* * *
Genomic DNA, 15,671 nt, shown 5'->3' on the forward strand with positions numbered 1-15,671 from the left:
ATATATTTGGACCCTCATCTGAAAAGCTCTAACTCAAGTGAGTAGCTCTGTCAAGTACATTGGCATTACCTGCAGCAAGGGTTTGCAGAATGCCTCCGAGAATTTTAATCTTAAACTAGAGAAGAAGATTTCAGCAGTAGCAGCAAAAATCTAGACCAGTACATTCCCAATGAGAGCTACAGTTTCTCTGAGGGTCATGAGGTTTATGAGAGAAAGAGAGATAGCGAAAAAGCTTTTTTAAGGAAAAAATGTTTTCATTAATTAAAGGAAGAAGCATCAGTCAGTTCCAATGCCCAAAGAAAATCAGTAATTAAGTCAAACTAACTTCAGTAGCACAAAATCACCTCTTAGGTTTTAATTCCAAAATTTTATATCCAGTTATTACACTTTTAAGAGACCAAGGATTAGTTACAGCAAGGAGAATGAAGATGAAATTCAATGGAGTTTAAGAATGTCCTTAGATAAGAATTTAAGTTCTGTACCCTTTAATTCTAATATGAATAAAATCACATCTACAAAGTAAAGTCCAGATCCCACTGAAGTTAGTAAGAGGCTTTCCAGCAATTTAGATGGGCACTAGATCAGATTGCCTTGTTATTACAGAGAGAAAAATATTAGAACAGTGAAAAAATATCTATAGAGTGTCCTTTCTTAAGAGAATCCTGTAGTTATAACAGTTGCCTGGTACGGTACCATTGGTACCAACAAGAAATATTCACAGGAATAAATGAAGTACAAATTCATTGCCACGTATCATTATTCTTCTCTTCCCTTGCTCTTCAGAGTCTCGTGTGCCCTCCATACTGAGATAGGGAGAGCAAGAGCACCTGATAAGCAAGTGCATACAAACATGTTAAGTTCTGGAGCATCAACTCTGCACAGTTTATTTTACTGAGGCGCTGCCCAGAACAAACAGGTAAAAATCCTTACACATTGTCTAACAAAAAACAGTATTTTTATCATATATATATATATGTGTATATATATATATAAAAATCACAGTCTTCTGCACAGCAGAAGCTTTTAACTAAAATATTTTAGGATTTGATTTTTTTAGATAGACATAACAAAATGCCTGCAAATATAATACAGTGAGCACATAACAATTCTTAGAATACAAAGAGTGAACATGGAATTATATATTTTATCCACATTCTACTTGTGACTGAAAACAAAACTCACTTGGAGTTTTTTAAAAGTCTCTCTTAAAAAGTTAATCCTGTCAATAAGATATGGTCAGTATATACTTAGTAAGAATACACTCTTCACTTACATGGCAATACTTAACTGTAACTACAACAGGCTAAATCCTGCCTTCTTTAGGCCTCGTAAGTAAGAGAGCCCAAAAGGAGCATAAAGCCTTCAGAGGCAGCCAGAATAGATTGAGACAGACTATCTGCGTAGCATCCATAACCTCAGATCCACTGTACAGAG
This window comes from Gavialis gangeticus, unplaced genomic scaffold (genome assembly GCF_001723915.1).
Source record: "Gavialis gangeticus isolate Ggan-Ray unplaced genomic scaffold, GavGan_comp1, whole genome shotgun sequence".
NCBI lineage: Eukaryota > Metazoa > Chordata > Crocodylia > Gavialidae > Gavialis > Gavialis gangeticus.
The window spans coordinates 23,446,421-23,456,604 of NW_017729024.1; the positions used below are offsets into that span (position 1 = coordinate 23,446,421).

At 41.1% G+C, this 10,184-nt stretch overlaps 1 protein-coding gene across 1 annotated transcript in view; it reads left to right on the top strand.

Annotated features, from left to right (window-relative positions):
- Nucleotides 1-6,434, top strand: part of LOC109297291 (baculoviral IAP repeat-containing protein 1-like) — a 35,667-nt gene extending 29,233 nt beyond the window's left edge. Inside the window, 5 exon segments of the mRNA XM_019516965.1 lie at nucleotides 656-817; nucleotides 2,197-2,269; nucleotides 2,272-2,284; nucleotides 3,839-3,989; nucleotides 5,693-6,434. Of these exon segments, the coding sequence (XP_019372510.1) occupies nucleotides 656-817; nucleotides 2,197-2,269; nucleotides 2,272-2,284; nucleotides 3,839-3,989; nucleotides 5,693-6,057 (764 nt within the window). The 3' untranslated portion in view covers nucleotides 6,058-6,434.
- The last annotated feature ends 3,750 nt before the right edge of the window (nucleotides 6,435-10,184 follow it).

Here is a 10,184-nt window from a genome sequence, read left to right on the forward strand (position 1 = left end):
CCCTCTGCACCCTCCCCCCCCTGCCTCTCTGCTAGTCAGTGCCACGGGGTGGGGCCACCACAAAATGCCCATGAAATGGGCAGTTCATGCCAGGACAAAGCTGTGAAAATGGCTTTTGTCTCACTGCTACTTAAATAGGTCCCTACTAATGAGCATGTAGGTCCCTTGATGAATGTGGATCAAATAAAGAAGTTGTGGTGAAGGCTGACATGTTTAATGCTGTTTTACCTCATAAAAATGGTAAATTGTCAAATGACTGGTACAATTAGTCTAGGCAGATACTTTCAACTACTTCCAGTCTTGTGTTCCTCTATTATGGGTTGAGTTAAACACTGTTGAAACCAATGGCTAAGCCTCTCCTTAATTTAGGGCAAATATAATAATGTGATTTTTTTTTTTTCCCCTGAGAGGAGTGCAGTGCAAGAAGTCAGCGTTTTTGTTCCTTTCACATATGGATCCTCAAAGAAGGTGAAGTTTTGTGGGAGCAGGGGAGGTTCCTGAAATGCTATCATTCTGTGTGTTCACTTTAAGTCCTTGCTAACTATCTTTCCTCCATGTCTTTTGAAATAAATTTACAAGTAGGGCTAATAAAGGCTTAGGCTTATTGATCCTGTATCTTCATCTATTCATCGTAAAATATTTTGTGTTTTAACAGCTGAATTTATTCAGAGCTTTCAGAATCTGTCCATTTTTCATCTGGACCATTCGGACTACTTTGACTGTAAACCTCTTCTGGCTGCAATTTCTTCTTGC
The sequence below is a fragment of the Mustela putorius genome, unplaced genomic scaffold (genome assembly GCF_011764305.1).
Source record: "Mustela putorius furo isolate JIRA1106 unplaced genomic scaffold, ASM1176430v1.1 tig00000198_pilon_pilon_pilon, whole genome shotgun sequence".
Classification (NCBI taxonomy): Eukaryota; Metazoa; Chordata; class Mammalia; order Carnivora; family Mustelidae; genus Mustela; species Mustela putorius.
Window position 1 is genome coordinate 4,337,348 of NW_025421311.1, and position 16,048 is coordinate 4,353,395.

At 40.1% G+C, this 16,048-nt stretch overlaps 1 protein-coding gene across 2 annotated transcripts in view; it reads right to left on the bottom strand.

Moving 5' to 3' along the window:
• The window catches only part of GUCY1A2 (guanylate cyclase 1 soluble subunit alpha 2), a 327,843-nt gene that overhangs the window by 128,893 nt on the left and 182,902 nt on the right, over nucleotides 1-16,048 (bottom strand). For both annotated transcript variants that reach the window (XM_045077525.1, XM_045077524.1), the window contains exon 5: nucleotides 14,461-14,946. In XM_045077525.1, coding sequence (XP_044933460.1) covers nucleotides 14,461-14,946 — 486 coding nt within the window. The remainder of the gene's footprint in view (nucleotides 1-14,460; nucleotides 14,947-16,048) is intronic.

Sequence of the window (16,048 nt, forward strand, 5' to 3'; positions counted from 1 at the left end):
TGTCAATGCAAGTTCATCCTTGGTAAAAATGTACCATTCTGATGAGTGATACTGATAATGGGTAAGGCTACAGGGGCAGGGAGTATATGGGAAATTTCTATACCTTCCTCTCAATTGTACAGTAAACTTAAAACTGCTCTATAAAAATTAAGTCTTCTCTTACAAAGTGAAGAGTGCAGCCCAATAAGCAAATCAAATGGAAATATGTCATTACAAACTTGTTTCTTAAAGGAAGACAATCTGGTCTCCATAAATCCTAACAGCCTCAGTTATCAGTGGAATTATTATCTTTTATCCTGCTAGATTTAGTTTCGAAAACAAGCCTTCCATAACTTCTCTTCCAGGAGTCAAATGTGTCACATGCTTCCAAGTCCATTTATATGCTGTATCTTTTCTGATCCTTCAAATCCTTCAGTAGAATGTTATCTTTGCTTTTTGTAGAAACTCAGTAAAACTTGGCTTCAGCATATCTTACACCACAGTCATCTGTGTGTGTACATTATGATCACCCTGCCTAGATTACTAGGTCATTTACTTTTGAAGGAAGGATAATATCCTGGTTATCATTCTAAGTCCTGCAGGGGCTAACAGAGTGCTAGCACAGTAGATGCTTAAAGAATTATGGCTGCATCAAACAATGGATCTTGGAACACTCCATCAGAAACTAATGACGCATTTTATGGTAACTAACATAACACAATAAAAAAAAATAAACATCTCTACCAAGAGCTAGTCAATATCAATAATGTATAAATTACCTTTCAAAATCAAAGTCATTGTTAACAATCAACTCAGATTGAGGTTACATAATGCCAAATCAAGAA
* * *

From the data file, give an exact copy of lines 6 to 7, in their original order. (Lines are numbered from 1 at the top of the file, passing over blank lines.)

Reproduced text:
The window spans coordinates 23,446,421-23,456,604 of NW_017729024.1; the positions used below are offsets into that span (position 1 = coordinate 23,446,421).

At 41.1% G+C, this 10,184-nt stretch overlaps 1 protein-coding gene across 1 annotated transcript in view; it reads left to right on the top strand.